'Greatest Gorra' tournament of hats heating up
From 92 caps, one will take the crown. The Greatest Gorra tournament has entered its second round, having narrowed its collection to 46 squads from Minor League Baseball's Copa de la Diversión initiative recognizing and honoring Hispanic and Latinx communities with culturally relevant identities. Fans can cast their second round
From 92 caps, one will take the crown.
The Greatest Gorra tournament has entered its second round, having narrowed its collection to 46 squads from Minor League Baseball's Copa de la Diversión initiative recognizing and honoring Hispanic and Latinx communities with culturally relevant identities. Fans can cast their second round votes on MiLB.com through June 7 to help select the best Copa hat in the Minors. The winner will be crowned on June 12.
MiLB.com's staff members selected our favorite caps from the remaining contenders below.
Clinton Elotes: I’m craving elote as I type this. Start with corn on the cob. Sprinkle on mayo, cream, butter, cayenne pepper, cotija cheese and maybe even a little lime – all of which is there to see on the hat’s logo. It’s summer that you can hold in your hands. Pairing elote with Class A Clinton in the heart of the Corn Belt is perfect and gets to the heart of what makes Copa special. One look at this hat, and you’ll want to head to the nearest Mexican street fair and a ballgame at NelsonCorp Field right after. Apologies for being corny. --Sam Dykstra
Playeros de Harrisburg: Right off the bat, there’s an iguana with sunglasses and a straw hat and you think, “OK, this little dude is in for a good time.” Expand the hat to the full logo, and he’s holding a beach ball in his tail. Good times confirmed. The bright tri-color setup on the hat looks like something cool you’d see in a league in Mexico or the Caribbean or South America. Double-A Harrisburg’s ballpark, FNB Field, has a pretty great setup on City Island in the middle of the Susquehanna River. And who doesn’t love a day at the beach? --Gerard Gilberto
Ocelotes de Greensboro: Next to identities based on regional industry (for example, the present-day Lowell Spinners and teams of yore like the High Point Furniture Makers and Boise Fruit Pickers), identities based on unheralded animals are my favorite. Los Ocelotes de Greensboro are playing with the mark of a wildcat native to regions from the Southwestern United States all the way into Argentina across the top of South America. The nocturnal, swimming, climbing, leaping, beautiful ocelot embodies “intuition, focus and vision,” just like Class A Greensboro's community, according to the team. Ocelots also prefer to spend the daytime asleep in a tree. There’s a desire I can understand. --Josh Jackson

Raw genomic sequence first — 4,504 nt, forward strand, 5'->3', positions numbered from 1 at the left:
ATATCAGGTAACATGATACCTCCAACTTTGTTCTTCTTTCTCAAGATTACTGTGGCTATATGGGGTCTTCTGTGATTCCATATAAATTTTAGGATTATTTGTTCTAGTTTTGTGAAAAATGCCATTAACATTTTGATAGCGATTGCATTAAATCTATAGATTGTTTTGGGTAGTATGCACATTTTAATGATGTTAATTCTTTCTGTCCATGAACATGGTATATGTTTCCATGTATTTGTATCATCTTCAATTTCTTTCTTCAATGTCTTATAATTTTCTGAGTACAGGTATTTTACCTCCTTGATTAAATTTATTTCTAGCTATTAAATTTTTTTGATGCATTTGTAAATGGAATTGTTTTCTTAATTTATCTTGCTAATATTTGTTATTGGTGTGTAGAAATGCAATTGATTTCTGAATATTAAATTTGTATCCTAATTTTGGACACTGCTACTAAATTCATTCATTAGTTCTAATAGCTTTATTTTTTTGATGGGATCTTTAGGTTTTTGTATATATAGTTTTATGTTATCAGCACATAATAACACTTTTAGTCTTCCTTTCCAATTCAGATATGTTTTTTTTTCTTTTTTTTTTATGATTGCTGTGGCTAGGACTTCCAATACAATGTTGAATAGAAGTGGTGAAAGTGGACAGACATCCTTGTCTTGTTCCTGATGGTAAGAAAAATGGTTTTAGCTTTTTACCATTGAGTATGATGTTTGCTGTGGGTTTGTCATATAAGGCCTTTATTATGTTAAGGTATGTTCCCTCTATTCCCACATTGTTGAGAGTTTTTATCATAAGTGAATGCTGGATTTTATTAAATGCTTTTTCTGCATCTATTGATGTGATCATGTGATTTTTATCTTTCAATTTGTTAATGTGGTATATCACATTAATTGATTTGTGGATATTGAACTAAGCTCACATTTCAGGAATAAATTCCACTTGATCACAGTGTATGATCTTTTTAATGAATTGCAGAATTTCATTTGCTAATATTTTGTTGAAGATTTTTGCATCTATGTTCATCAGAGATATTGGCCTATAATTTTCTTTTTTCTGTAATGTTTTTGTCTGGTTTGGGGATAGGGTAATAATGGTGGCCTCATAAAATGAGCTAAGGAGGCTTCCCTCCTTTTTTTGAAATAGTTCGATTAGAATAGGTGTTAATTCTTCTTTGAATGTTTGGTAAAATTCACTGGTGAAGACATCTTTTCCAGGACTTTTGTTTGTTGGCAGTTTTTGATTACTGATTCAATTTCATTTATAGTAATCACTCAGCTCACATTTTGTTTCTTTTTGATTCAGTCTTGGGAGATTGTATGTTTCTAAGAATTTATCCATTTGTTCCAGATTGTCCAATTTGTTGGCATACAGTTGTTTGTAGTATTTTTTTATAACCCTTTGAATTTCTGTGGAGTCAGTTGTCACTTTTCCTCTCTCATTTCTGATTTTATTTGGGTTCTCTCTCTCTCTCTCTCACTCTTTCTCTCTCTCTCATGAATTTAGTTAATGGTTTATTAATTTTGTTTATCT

Frijoles Saltarines de Puerto Carlota: I'm not sure if I've ever described a bean as "cute," but either way, this is the cutest bean I've ever seen. The sombrero, the smile, the wide-eyed look of excitement -- you just know this legume likes to have a good time. The color scheme also provides a distinct contrast to that of the Class A Advanced Charlotte Stone Crabs, who already sport one of my favorite looks in the Minors. I must say, however, I'm not sure bouncing on a pogo stick really constitutes "jumping." Even with that factoring in, Los Frijoles take el pastel for me. --Jordan Wolf
Medusas de Lakewood: I tend to hold stupid grudges, so when I got stung by a jellyfish at the age of 10 in the Atlantic Ocean, all jellyfish in the world became my enemy. Maybe that is why I like the Class A Medusas de Lakewood hat so much, because now I can wear it on my head and show all those pesty things who's the real boss in this game for two. Unless, of course, the medusa in question is holding a bat like in the logo. Then I am in real trouble. --Brian Stultz
Soñadores de Hillsboro: I’m tipping my cap to the underdog, the Class A Short Season Soñadores. And that’s not only because I’m an animal lover and activist, but also because it represents the sum total of all of our hopes and dreams. The very idea of working hard to achieve your goals despite all the inherent risks and obstacles is a noble outlook on life, and this particular Copa cap exemplifies that philosophy to a T. For the Soñadores, it’s about engaging in the process as a team, howling to the heavens above when it works out and even when it doesn’t. Plus, it's colorfully cool. --Paige Schector
Picantes de Lake County: The Class A Picantes de Lake County cap encompasses everything the Copa de la Diversión initiative is about. The logo is absolute fire in every sense of the word, literal or otherwise, and it's certainly representative of the Latinx community, in addition to being one of the more aesthetically appealing designs across the landscape. Add in my personal love of spicy food, one that certainly could be characterized as fiery, and this cap checks all the boxes as my favorite among the 46 finalists. --Chris Tripodi
Fenómenos Enmascarados del Valle de Hudson: I could pick Class A Short Season Hudson Valley for sentimental reasons – I graduated from college a mere 20 minutes from Dutchess Stadium – but that's only a sliver of why I chose the team. Fenómenos Enmascarados del Valle de Hudson directly translates to “Masked Phenoms," an apt description for Minor Leaguers working their way up the organizational ladder. The logo has a Mighty Mouse feel to it and the colors give the Renegades’ mascot Rascal a “come and get me” look while maintaining the fun Minor League Baseball embodies. And that’s what it’s all about, right? --Michael Avallone